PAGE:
Last week was the busiest week so far for both projects, totaling up to 1,745 changes — 794 for WebKit, and 951 for Chromium. Highlights include CSS Cross Fading, Flexible Box, Filters and <meta name=referrer>.
Within Chromium, the new History UI has been launched and can be seen on chrome://history. Content Security Policy will be enabled for all extensions using a (newly introduced) manifest version of two or higher and improved download protection has now been enabled by default, assuming you have Safe Browsing enabled.
Right clicking on function values in Web Inspector will now give you the ability to browse to it’s definition. The font property in the styles pane will now show up as a proper shorthand property, selected items in context menus have been given a slight gradient and messages from the front-end to the back-end are now asynchronous.
Timothy Horton landed support for the CSS4 Images cross-fade() function. Though not fully implemented yet, it can be used as a value for any property that expects an image, such as background-image, and will render a cross faded combination of the two given images or gradients. Examples working in nightlies can be found here.
The new CSS3 Flexible Box implementation in WebKit has been enabled by default. While new features and enhancements are still incoming, it is a lot more performant and aligns WebKit better with the spec. Ojan, Tony and Julien have started working on implementing CSS Grid Layout, some patches for which have already landed.
Another new feature which landed today is support for <meta name=”referrer”>. By specifying the referrer policy in the content attribute, which can be one of never (don’t include a referrer header on navigation), always (which includes cross-protocol requests), origin (just send the page’s origin) and default, you can anonymize any request.
Most CSS Filters now work in WebKit nightlies, which includes grayscale, serpia, invert, hue rotating, saturating, opacity, gamma, drop shadow and blurring effects. Meanwhile, computed styles for CSS Shaders have been implemented as well. For CSS Exclusions, the wrap-margin, wrap-padding, wrap-flow and wrap-through properties are now being parsed, indicating good progress.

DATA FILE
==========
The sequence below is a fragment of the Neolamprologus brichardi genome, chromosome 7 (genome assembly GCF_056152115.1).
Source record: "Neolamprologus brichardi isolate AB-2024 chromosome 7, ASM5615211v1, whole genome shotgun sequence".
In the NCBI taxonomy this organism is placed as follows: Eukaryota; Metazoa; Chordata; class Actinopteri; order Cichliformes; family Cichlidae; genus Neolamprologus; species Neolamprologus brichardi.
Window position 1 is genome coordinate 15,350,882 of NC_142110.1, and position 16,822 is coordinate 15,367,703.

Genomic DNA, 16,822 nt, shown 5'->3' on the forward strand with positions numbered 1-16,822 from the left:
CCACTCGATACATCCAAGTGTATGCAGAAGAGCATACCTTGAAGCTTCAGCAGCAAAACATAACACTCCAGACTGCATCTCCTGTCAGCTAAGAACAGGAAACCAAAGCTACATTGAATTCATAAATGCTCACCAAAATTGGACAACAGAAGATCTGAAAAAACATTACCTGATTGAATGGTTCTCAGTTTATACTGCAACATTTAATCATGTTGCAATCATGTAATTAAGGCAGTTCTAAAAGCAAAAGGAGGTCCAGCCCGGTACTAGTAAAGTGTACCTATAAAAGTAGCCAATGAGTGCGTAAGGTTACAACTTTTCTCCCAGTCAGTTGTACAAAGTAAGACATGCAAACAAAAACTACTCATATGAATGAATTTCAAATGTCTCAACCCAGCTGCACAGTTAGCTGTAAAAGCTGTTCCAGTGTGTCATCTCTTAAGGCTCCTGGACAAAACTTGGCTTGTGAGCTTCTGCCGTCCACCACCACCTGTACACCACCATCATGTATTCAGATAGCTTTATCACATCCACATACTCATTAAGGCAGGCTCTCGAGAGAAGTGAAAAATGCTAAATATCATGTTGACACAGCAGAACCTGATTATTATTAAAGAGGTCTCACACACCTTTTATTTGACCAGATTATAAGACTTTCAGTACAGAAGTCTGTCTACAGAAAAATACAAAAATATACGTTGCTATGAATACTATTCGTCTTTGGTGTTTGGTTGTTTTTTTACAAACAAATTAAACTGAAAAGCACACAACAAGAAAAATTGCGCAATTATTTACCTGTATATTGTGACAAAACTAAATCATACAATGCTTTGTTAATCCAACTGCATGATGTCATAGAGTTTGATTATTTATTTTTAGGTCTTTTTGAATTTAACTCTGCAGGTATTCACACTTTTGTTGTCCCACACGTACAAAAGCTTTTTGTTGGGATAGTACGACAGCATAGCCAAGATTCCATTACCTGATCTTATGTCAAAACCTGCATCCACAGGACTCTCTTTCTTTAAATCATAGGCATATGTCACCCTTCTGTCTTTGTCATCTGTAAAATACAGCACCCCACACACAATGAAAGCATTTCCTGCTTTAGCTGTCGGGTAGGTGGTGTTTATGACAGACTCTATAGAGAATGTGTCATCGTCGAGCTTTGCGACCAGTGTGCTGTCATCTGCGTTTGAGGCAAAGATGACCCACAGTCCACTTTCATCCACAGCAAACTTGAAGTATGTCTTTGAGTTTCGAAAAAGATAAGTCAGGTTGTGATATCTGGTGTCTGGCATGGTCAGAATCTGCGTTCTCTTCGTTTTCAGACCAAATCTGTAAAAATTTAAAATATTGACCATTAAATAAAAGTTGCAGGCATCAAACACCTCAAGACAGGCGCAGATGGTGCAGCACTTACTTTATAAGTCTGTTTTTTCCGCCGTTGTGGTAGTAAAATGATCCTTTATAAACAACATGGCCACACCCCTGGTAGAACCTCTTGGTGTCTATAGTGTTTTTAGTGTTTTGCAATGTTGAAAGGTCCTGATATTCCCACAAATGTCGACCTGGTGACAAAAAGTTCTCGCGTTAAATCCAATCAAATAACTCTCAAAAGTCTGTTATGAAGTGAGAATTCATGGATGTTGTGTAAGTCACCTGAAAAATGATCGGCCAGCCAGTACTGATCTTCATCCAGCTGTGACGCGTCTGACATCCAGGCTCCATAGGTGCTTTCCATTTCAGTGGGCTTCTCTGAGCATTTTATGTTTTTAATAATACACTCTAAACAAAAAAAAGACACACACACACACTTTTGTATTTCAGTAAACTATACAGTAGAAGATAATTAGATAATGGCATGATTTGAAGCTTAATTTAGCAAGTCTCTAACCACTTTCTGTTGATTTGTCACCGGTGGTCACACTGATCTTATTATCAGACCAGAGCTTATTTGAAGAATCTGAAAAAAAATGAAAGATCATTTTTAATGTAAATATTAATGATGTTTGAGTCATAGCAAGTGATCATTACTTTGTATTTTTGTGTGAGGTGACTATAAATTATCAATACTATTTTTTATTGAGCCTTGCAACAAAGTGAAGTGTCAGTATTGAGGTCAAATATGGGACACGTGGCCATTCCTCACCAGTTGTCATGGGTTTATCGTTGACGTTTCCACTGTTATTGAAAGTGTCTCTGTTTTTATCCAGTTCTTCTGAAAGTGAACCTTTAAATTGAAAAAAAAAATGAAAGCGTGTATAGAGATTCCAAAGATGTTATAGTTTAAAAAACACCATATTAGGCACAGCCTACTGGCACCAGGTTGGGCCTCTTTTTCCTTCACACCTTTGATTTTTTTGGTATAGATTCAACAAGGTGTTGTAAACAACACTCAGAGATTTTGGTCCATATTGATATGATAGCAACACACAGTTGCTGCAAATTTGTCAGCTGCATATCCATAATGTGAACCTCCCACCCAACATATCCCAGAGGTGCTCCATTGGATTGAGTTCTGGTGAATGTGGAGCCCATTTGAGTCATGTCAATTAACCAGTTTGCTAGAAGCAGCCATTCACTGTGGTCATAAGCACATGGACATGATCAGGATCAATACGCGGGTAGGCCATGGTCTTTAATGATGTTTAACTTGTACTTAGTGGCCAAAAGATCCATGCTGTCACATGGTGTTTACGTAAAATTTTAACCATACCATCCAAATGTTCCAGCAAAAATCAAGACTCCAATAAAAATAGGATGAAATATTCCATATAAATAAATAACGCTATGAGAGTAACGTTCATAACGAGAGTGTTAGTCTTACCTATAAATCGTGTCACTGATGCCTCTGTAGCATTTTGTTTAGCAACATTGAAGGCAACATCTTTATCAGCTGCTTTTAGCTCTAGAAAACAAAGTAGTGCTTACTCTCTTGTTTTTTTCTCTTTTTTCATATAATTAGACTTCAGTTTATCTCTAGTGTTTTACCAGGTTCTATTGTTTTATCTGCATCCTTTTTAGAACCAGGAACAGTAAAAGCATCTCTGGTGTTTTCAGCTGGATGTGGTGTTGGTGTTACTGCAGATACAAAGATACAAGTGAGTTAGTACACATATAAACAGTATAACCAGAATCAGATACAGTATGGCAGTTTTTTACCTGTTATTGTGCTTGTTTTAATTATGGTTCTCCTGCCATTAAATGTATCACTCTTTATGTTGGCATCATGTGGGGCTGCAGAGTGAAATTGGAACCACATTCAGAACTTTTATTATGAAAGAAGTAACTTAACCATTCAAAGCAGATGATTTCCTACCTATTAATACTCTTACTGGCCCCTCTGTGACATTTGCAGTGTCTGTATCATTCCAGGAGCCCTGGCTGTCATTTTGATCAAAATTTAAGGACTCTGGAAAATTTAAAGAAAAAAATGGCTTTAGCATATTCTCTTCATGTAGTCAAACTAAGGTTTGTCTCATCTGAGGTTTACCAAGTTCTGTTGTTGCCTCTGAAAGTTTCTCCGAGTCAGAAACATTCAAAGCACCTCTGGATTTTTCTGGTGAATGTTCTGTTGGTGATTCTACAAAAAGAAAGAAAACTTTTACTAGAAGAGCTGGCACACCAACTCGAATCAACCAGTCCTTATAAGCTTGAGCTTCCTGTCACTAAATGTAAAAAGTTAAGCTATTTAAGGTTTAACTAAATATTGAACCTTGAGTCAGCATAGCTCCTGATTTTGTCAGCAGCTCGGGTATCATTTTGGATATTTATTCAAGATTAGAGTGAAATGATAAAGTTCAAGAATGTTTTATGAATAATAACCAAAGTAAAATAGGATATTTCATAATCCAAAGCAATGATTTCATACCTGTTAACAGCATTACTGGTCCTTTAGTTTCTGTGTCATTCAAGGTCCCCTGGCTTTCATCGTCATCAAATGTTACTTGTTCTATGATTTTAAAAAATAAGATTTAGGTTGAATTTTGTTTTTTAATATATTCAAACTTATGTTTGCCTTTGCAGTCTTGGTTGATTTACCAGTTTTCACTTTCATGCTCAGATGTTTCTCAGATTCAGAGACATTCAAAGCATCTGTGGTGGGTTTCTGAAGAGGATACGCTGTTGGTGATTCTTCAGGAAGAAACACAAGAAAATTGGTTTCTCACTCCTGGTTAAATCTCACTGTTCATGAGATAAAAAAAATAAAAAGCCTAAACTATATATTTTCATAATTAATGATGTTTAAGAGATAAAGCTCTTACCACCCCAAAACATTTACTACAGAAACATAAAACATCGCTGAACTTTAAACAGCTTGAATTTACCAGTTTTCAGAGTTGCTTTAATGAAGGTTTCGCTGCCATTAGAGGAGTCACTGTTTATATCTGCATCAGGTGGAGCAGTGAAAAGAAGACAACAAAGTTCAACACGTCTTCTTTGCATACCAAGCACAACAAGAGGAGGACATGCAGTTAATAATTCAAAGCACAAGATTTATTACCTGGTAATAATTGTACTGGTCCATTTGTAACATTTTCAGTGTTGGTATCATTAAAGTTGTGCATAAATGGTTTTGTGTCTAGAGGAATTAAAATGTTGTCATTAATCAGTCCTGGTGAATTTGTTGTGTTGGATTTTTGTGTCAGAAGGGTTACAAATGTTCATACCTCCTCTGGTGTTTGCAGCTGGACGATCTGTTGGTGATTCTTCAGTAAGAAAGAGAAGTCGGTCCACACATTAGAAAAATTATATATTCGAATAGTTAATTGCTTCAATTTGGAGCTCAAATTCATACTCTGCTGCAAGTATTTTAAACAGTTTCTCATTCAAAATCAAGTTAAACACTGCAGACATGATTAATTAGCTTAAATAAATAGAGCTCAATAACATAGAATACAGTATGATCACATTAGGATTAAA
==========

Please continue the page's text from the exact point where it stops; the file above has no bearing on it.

Other changes which occurred last week:
- A low-latency audio channel has been implemented in Chrome for Windows, based on the WASAPI.
- The WebKit Build bot previously used to test Flexible Box will now be testing the CSS Grid Layout progress.
- Infrastructure for the BlackBerry WebKit build system is being upstreamed to the project.
- Pages should no longer flash when switching to GPU Accelerated rendering, for example due to transitions.
- An experimental WebGL extension has been implemented adding support for compressed textures.
- Two more performance improvements for the DFG JIT: 1% due to improved speculation, and 1% due to calls.
- Tab changes in Chromium for Linux are now about 15 millisecond faster.
- Client-level Chrome installs can now update themselves even if a system-level Chrome has been installed.
- Stack Exchange is now listed in all of Chrome’s Extension Documentation as a support channel.
- Machine names will now also be listed on the about:sessions page for Tab Synchronization.
- Color-filter optimizations have been enabled in Skia, delivering significant speedups for sites using shadows.
- Exceptions for permissions given to the Full Screen API can now be managed through Chromium’s options.
- The Bookmark All Tabs dialog has been re-implemented using WebUI.
- Thanks to Nico Weber, another 59 static initializers and 116 exit-time destructors have been removed.
- Through 16 commits similar to this one, Avi Drissman has been adding OVERRIDE keywords.
- The new experimental Speech Input API was announced, including an example.
Work to keep an eye out for this week are related to Web Intents. That’ll be all!